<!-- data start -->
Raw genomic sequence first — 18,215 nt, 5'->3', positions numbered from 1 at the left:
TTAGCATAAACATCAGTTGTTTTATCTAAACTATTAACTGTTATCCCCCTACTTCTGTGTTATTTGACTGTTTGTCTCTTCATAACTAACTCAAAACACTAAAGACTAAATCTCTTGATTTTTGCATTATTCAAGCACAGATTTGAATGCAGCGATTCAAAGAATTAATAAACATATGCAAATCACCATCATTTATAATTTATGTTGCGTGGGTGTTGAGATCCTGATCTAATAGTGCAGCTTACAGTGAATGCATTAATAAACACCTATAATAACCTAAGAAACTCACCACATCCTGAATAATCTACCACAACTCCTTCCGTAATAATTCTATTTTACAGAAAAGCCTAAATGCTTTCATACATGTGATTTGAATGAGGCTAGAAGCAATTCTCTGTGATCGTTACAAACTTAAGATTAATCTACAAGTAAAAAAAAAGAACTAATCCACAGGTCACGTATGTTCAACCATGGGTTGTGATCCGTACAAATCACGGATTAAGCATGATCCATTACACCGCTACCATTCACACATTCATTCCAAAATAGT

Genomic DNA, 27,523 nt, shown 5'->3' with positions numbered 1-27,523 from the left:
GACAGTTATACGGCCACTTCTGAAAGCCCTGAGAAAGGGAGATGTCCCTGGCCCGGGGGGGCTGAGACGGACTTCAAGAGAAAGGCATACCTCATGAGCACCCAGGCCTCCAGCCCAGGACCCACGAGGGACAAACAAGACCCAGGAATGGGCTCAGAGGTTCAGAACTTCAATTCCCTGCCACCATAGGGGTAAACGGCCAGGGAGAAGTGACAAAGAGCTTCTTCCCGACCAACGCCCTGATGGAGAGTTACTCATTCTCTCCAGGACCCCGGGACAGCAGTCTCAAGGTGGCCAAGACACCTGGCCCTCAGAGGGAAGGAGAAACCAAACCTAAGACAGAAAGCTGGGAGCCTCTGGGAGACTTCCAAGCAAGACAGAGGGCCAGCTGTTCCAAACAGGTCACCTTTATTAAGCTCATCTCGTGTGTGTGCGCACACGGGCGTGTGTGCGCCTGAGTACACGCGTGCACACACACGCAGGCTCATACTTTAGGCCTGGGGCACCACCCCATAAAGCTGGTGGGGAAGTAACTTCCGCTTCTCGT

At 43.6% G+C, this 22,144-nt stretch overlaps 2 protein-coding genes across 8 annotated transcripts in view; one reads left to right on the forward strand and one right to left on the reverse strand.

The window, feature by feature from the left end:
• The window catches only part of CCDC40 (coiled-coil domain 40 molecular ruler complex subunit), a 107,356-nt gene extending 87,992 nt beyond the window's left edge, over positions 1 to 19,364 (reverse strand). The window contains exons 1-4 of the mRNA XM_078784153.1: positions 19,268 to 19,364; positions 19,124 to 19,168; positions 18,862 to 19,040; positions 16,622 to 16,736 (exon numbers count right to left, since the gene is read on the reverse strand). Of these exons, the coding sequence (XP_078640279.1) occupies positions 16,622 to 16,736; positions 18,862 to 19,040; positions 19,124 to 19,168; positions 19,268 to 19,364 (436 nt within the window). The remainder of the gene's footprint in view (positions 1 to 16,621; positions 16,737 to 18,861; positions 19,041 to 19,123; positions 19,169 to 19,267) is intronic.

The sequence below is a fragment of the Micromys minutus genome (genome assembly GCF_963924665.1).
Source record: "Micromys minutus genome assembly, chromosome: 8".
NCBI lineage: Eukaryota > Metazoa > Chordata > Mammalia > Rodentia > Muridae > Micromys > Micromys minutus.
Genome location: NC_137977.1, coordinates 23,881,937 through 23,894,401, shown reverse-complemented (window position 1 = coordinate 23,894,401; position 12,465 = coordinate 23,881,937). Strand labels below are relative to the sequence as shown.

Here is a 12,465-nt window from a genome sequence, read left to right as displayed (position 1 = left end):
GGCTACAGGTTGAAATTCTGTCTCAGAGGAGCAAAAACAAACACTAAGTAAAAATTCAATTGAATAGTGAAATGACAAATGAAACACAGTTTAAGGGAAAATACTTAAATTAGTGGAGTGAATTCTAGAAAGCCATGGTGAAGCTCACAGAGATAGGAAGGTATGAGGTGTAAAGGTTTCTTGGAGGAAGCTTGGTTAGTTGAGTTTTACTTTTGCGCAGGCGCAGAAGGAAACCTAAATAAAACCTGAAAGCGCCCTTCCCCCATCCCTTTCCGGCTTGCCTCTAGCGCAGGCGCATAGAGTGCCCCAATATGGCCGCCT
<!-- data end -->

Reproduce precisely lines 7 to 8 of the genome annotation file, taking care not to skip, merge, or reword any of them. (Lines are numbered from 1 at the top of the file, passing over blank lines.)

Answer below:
• The window catches only part of CCDC40 (coiled-coil domain 40 molecular ruler complex subunit), a 107,356-nt gene extending 87,992 nt beyond the window's left edge, over positions 1 to 19,364 (reverse strand). The window contains exons 1-4 of the mRNA XM_078784153.1: positions 19,268 to 19,364; positions 19,124 to 19,168; positions 18,862 to 19,040; positions 16,622 to 16,736 (exon numbers count right to left, since the gene is read on the reverse strand). Of these exons, the coding sequence (XP_078640279.1) occupies positions 16,622 to 16,736; positions 18,862 to 19,040; positions 19,124 to 19,168; positions 19,268 to 19,364 (436 nt within the window). The remainder of the gene's footprint in view (positions 1 to 16,621; positions 16,737 to 18,861; positions 19,041 to 19,123; positions 19,169 to 19,267) is intronic.

The sequence below is a fragment of the Micromys minutus genome (genome assembly GCF_963924665.1).